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Residents of New Jersey’s cities and poorer rural areas are much less likely to own a computer or smartphone or to have internet access at home than those in the more affluent suburbs, new data from the U.S. Census Bureau shows.
The digital divide is not surprising, given the cost of modern technology, including laptops, smartphones, tablets and broadband or cellular access to the internet. The same data, from the five-year American Community Survey, which spans 2013 through 2017, shows that New Jerseyans in the lowest income bracket have internet access at home at a rate roughly half that of those in the highest bracket.
That high-speed online access can be expensive and may hinge on one’s ability to pay is troubling for low-income households, given the important role technology plays in many aspects of life.
“In today’s modern economy, a smartphone has become necessary for most jobs, like a car is for jobs located away from public transportation,” said Stephanie Hoopes, director of the United Way’s ALICE Project. “Workers, especially low-wage employees, get their schedules on a smartphone, report to work using a smartphone, and even share client information via smartphone apps.”
This year’s ALICE report, which looks at the ability of households to afford life’s necessities, includes the cost of a smartphone and basic home internet service for the first time in its calculation of a “survival budget” for families. (ALICE is the acronym for Asset Limited, Income Constrained, Employed.)
This was the first year in which census officials provided information on computer and internet usage by municipality. The data was released publicly on Thursday along with information on dozens of other topics. Because the population size of many communities is small, the data is averaged over a five-year period to provide the most accurate estimates.
At least one computer in 89% of NJ households
On average, 89 percent of New Jersey households had at least one computer — including desktops and laptops, tablets and smartphones — at home during the period. Many had more than one: 82 percent had a desktop or laptop, 74 percent had a smartphone and 57 percent had a tablet. About 355,000 households had none of those.
Computer ownership varied. In three South Jersey cities — Salem, Bridgeton and Atlantic City — fewer than 73 percent of households had either a computer or smartphone. But more than 98 percent of households in wealthy suburbs in north and central Jersey — North Caldwell, Green, Bethlehem, Little Silver and Mountain Lakes — had at least one such device.
The same pattern held for internet access, including dial-up service, broadband access via cable or DSL, satellite or a cellular data plan. At least 95 percent of households had internet access in 17 communities, all of them in the north or central parts of the state. People in fewer than 60 percent of households could go online in six municipalities: the cities of Perth Amboy, Salem, Bridgeton, Camden, Trenton and Lakewood, the latter whose low percentage could be due in part to the large Orthodox Jewish population. Statewide, about 83 percent of households had internet access.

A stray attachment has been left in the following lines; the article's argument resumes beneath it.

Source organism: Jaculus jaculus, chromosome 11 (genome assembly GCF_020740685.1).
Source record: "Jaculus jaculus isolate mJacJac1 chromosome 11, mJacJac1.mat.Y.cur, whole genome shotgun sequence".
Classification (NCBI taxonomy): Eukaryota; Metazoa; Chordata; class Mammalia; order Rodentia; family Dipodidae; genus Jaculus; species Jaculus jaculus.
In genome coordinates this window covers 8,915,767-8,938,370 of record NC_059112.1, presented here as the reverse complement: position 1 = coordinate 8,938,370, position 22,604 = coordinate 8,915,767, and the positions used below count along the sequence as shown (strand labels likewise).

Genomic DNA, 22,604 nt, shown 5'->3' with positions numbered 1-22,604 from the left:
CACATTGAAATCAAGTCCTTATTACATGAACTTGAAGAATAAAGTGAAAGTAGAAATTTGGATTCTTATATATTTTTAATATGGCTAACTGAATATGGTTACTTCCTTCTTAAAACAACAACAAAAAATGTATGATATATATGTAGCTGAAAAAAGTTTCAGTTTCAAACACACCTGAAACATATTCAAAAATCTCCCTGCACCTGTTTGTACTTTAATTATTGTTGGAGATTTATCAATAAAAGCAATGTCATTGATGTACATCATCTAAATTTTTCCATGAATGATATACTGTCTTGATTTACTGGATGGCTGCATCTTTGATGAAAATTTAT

Even New Jersey’s lowest internet access rates are better than those in rural and poorer parts of the United States, particularly in the South. Nationally, about 79 percent of households had an internet subscription and 87 percent had at least one computer or smartphone.
High cost can be prohibitive
The high cost of technology and internet service is one reason why households don’t have online access at home. According to the data, 47 percent of New Jersey households with less than $20,000 in income did not have an internet subscription, while only 5 percent of those with an income of $75,000 or more did not pay for online access at home.
Cost is not the only factor, though. A study earlier this year by the Pew Research Center found that racial minorities, older adults, rural residents and those with lower levels of education also are less likely to have broadband service at home.
The lack of access to technology, particularly when caused by an inability to afford internet service, raises equity concerns. Not only do workers need access, but most employers now require job searchers to fill out applications or submit résumés online and schools expect students to do research, collaborate on projects and submit homework via the internet.
Although libraries offer computer and internet access, many limit the amount of time a person can spend at a desktop when they don’t have enough computers for all to use.
Newark, where a third of households have no internet access at home, became the first city in New Jersey and only the fourth in the world to provide high-speed Wi-Fi “Link” kiosks throughout the city so that anyone can go online and charge a phone for free. The New York-based technology company Intersection has installed several dozen sidewalk kiosks throughout downtown Newark and in each ward at no charge to the city.